Botulinum toxin A-induced paralysis of the lateral abdominal wall after damage-control laparotomy: a multi-institutional, prospective, randomized, placebo-controlled pilot study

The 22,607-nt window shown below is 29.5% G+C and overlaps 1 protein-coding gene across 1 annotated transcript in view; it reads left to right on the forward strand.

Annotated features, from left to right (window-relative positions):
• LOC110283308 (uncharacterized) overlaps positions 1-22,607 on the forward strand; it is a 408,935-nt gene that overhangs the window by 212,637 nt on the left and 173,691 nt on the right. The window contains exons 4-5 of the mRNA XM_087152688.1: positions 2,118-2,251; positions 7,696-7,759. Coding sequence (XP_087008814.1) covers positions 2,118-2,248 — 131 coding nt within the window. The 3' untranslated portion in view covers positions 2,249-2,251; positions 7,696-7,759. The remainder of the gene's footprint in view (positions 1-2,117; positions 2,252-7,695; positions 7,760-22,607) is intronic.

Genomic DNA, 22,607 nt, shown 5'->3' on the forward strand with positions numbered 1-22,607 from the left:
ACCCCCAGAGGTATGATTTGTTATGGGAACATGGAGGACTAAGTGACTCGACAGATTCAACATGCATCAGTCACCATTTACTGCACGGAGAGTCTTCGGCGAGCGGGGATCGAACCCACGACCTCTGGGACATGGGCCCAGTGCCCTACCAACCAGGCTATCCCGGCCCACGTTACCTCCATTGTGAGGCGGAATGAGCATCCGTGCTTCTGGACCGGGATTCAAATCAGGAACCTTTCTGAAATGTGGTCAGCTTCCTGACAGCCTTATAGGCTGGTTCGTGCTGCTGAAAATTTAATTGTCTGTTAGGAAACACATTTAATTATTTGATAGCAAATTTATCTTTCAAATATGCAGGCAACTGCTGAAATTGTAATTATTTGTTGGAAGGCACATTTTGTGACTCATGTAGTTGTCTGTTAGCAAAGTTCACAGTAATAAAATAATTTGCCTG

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BACKGROUND: Damage-control laparotomy (DCL) is a lifesaving operation used in critically ill patients; however, interval primary fascial closure remains a challenge. We hypothesized that flaccid paralysis of the lateral abdominal wall musculature induced by botulinum toxin A (BTX) would improve rates of primary fascial closure, decrease duration of hospital stay, and enhance pain control. METHODS: Consenting adults who had undergone a DCL at two institutions were prospectively randomized to receive ultrasound-guided injections of their external oblique, internal oblique, and transversus abdominus muscles with either BTX (150 mL, 2 U/mL) or placebo (150-mL 0.9% NaCl). Patients were excluded if they had a body mass index of greater than 50, remained unstable or coagulopathic, were home O2 dependent, or had an existing neuromuscular disorder. Outcomes were assessed in a double-blinded manner. Univariate and Kaplan-Meier estimates of cumulative probability of abdominal closure were performed. RESULTS: We randomized 46 patients (24 BTX, 22 placebo). There were no significant differences in demographics, comorbidities, and physiologic status. Injections were performed on average 1.8 +/- 2.8 days (range, 0-14 days) after DCL. The 10-day cumulative probability of primary fascial closure was similar between groups: 96% for BTX (95% confidence interval [CI], 72-99%) and 93% for placebo (95% CI, 61-99%) (HR, 1.0; 95% CI, 0.5-1.8). No difference between BTX and placebo groups was observed for hospital length of stay (37 days vs. 26 days, p = 0.30) or intensive care unit length of stay (17 days vs. 11 days, p = 0.27). There was no difference in median morphine equivalents following DCL. The overall complication rate was similar (63% vs. 68%, p = 0.69), with two deaths in the placebo group and none in the BTX group. No BTX or injection procedure complications were observed. CONCLUSION: The use of BTX after DCL was safe but did not seem to affect primary fascial closure, hospital length of stay, or pain modulation after DCL. Given higher-than-expected rates of primary fascial closure, Type II error may have occurred.
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